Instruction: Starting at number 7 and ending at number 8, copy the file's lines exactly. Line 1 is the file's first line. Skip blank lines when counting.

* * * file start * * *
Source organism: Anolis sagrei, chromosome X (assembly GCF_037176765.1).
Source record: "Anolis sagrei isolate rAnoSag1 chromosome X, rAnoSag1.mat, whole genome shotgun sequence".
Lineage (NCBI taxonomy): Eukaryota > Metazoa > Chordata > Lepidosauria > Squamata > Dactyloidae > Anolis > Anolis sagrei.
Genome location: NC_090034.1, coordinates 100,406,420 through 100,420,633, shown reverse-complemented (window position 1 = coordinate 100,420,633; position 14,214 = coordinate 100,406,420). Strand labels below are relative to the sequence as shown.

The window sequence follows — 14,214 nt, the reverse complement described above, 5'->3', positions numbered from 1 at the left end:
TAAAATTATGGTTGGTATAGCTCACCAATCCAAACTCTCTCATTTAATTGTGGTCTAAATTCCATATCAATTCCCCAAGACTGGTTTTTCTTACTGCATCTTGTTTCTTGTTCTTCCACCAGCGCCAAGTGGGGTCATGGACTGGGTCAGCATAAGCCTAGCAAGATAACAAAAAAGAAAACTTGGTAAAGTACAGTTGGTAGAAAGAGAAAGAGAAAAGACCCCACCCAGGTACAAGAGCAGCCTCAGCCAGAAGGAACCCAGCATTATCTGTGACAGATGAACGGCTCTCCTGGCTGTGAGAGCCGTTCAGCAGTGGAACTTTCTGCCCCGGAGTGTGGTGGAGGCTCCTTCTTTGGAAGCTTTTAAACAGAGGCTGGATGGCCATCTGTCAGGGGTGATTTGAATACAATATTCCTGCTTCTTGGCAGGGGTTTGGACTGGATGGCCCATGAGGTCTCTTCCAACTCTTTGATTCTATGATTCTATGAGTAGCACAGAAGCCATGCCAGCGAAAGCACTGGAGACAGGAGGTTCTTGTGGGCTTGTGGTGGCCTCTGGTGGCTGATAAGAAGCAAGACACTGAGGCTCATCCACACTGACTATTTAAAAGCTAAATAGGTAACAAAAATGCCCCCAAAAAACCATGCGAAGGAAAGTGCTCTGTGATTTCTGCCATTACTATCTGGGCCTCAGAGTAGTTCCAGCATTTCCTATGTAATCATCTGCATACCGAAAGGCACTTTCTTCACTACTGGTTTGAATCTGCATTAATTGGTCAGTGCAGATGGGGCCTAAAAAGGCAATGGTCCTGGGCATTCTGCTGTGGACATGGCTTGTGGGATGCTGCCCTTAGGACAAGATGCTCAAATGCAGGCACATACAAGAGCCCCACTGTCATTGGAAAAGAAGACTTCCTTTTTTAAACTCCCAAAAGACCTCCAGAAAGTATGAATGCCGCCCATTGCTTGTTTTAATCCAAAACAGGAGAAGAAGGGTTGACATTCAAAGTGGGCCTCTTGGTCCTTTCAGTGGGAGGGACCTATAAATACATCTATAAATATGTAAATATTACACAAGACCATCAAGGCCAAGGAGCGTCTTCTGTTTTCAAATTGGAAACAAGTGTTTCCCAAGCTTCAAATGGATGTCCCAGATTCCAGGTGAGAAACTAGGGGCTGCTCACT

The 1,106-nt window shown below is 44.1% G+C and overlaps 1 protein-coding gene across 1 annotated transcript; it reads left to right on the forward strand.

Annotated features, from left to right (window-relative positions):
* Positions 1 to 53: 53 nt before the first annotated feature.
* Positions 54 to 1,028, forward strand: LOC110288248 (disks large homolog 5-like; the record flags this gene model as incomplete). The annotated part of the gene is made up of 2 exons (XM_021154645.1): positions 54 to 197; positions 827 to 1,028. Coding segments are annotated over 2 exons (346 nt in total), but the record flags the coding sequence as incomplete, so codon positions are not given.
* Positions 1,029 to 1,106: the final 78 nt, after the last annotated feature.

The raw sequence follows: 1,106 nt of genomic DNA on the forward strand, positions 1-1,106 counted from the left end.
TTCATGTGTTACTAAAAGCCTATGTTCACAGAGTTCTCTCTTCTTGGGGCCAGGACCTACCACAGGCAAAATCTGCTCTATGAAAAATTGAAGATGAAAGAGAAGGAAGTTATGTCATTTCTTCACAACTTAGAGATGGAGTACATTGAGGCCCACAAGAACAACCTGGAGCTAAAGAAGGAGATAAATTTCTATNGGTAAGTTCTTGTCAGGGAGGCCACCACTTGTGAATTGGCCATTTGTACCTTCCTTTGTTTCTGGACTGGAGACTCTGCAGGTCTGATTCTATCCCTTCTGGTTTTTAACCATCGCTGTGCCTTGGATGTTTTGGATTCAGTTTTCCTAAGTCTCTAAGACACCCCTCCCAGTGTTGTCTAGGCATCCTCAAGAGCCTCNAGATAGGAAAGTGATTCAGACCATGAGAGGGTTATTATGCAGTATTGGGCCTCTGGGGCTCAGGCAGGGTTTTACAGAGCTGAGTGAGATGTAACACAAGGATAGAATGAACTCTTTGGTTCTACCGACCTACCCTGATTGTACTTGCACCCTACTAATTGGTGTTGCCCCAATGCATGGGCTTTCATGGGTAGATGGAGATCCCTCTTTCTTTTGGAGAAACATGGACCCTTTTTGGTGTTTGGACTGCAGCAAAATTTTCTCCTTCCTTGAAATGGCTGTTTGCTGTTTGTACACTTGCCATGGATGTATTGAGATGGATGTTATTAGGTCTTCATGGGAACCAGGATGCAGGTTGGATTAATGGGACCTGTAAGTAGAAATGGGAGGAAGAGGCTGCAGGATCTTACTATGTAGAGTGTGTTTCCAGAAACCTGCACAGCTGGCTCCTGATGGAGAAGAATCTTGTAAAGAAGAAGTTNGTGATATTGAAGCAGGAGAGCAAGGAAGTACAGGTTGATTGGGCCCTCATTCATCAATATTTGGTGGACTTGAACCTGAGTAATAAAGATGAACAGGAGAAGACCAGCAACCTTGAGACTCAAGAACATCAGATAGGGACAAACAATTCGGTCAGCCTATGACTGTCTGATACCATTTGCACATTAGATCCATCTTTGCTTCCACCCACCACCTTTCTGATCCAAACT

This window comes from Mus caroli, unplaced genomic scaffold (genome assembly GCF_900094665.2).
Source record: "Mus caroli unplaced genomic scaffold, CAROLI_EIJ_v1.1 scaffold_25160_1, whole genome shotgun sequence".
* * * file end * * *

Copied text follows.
The 1,106-nt window shown below is 44.1% G+C and overlaps 1 protein-coding gene across 1 annotated transcript; it reads left to right on the forward strand.

Annotated features, from left to right (window-relative positions):